Mitchell had found his path to ballet as a young boy in Harlem. His mother enrolled him in tap classes at the Police Athletic League. A guidance counselor encouraged him to audition for the High School of Performing Arts, where he was encouraged to pursue ballet. He excelled at it, earning a scholarship to the School of American Ballet soon after graduation. Mitchell met Balanchine at the school and within a few years was invited to join the company.
“Balanchine was interested in African-American dancers, but Mitchell was not just a dancer to him,” Johnson recalls. “He was the realization of an idea that Balanchine had wanted to explore. When Mitchell joined NYCB, it released something in Balanchine. He started creating some of his greatest work—a different kind of work, something he’d been wanting to do for some time.”
Balanchine choreographed specific roles for Mitchell when he was a principal at NYCB, including the world-renowned and groundbreaking pas de deux in Agon, and the role of Puck in A Midsummer Night’s Dream. Balanchine knew what many great choreographers know: that some of the best work is inspired not just by a great technical dancer, but by a well-rounded individual that can offer their own insight into the execution of the choreography.
In 1971, Dance Theatre of Harlem, billed as a “neo-classical ballet company,” officially debuted at the Guggenheim Museum to great acclaim. Later the same year, Balanchine and Mitchell co-choreographed the piece Concerto for a Jazz Band and Orchestra, which offered an unprecedented collaboration coupled with a platform for the emerging Harlem-based company. After a prizewinning television special that Mitchell choreographed, Rythmetron, the company had their first full season in New York in 1974.
Mitchell rose to fame as a principal dancer with NYCB from 1956 to 1969. When he left, he seemed to rebel against the homogenous world he had been immersed in, envisioning a larger space for dancers like himself to thrive. Virginia Johnson recalls, “Right from the beginning it was about diversity in the richness, which was very oppositional to the way that ballet was moving in the 1950s, ’60s and ’70s in this country. At that time, ‘sameness’ was what was signified in ballet. One of the things that Arthur Mitchell was doing was creating the chance for people who had the skill—and the training—to perform, to keep challenging themselves, and to grow into world-class artists, which was not something that was happening in many other places.”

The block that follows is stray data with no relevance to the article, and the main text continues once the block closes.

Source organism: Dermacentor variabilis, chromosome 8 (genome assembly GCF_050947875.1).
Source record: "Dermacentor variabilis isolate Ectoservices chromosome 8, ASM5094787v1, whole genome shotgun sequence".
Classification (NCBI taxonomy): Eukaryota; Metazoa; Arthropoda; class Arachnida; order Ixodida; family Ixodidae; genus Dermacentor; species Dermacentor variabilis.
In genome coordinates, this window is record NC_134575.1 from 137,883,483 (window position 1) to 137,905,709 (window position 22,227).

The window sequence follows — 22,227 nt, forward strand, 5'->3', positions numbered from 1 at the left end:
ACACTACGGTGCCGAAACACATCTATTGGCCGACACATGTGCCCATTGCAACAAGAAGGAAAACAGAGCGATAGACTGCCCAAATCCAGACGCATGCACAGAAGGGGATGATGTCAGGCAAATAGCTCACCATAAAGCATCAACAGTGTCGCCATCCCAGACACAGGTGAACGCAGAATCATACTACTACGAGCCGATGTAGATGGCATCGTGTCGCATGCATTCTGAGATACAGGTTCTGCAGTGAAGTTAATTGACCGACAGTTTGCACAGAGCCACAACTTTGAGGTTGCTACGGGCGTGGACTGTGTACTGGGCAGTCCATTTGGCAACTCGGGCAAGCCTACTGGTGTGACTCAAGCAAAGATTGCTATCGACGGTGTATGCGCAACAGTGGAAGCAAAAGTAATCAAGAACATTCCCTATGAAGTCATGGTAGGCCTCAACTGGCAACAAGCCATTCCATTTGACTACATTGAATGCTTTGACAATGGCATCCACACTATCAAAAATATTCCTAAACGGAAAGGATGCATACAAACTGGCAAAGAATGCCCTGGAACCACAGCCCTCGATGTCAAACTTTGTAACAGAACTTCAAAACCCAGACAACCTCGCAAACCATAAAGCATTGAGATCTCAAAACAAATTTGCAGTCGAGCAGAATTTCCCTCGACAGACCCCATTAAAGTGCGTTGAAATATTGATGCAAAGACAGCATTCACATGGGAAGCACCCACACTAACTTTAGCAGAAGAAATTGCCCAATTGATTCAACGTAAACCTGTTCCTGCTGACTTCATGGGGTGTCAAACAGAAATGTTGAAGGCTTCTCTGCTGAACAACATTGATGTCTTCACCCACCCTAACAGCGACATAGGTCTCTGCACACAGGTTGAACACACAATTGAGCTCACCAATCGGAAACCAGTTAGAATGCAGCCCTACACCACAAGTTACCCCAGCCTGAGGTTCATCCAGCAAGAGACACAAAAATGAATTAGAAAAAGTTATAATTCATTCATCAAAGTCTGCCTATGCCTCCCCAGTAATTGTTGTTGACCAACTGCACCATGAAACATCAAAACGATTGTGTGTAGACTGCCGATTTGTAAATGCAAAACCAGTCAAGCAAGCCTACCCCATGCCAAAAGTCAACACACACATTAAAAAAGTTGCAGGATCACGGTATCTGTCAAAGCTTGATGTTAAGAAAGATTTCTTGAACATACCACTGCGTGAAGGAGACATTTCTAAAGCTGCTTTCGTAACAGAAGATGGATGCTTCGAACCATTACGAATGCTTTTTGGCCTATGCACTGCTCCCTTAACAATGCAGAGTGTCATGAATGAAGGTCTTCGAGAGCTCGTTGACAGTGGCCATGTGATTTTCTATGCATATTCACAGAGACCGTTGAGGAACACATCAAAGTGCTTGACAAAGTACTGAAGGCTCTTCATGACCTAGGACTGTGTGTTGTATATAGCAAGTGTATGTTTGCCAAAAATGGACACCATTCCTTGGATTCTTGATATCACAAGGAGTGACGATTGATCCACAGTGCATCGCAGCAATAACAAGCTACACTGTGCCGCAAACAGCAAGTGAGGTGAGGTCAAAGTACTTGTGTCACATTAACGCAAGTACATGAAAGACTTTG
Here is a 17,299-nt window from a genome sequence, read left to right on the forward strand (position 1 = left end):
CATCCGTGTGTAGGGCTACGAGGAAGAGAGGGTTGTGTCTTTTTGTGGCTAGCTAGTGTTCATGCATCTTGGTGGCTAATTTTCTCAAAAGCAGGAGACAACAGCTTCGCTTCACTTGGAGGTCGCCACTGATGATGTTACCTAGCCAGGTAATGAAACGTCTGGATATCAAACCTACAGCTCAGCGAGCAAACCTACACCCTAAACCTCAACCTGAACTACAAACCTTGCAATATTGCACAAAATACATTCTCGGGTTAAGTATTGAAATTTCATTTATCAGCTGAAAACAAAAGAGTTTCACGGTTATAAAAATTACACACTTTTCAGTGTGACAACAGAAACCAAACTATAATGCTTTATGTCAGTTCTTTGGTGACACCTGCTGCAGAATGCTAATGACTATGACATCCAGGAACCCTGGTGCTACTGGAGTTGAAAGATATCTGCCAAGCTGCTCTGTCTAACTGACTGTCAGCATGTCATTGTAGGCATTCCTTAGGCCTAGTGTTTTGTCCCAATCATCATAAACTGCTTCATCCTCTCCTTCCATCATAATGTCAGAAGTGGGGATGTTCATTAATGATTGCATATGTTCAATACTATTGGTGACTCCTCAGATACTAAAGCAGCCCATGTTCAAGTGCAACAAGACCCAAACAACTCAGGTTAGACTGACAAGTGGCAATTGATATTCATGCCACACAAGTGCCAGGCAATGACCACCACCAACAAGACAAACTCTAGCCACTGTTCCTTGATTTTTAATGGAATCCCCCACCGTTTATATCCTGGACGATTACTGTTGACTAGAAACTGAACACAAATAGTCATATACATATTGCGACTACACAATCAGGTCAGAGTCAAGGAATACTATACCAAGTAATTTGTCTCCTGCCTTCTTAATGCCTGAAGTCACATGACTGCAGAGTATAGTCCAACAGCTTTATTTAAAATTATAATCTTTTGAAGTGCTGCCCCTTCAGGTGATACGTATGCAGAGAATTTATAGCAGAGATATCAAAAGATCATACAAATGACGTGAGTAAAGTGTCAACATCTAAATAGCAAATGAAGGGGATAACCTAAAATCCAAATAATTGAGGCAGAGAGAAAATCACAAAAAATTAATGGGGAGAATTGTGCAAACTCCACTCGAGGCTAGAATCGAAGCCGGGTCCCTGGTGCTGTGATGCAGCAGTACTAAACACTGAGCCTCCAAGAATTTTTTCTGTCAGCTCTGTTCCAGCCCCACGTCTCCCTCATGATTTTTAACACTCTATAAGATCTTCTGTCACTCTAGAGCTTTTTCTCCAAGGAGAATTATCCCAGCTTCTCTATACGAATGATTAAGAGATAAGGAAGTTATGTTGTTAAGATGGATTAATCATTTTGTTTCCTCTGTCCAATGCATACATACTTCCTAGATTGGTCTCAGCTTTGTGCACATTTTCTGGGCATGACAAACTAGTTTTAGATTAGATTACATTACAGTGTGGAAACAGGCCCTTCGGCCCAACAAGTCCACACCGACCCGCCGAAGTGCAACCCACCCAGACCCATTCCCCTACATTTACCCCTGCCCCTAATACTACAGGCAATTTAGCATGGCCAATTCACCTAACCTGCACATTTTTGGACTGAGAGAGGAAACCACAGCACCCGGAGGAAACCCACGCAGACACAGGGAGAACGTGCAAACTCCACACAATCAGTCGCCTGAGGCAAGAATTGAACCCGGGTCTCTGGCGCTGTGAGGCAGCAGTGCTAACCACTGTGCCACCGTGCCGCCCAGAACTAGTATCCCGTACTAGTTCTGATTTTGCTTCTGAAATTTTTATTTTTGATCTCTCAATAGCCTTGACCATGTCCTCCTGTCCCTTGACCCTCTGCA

When Mitchell began Dance Theatre of Harlem, Balanchine gave him the rights to several ballets. This afforded Mitchell a repertoire of recognizable modern classics for his programs, which was invaluable for the fledgling company. Mitchell started Dance Theatre of Harlem with a strong base, and by 1979 it was touring internationally with a repertoire of 46 ballets. In the 1980s, the company reached the forefront of the American ballet scene by carving a niche for themselves and infusing new life into works like Firebird, Giselle, Scheherazade, Bugaku and the infamous Agon.
Through the 1990s, Dance Theatre of Harlem continued to break racial and political boundaries, to worldwide acclaim. They were the first American ballet company to perform in Russia after the fall of the Soviet Union, and in 1992, they made an international statement on their tour to South Africa at the tail end of apartheid. The company performed to a mixed crowd and brought their outreach principles to the townships, creating a dance program that still thrives today as Dancing Through Barriers. This remains an excellent example of the impact a predominantly black and brown ballet company could make on international politics, challenging antiquated racist constructs through the simple act of practicing and sharing their art.
After 25 years as a principal dancer with the company (and a 40-year international career), Virginia Johnson returned to fill Mitchell’s shoes as the company’s artistic director in 2013. “When Arthur Mitchell invited me to step into his huge shoes, I really didn’t want to,” she says. “But I knew that the work needed to continue. There’s a particular challenge right now. In 1968 and 1980 and 1990, the novelty of Dance Theatre of Harlem and the extreme difference of the experience was something that was very powerful, whether audiences were used to going to the ballet or not. Nowadays, we’re in an electronic age where we don’t really understand or even appreciate the notion of the live performance of an art form that is so rigorous. One that requires actually coming into the theater.”
Dance Theatre of Harlem went on hiatus due to financial difficulties from 2004 to 2012. “This means that there was a generation of little girls who didn’t see brown ballerinas,” Johnson says. “They didn’t have that seed planted of I could be up there too! I want to be a part of that! So we really need to rebuild that sense of inspiring another generation of dancers to come forward.”
Johnson has been instrumental in helping usher the company into a new era while maintaining the old legacy. Dance Theatre of Harlem is not just a ballet company or groundbreaking cultural institution, but an elegant example of what is possible when an inclusive approach to art is allowed to evolve and thrive.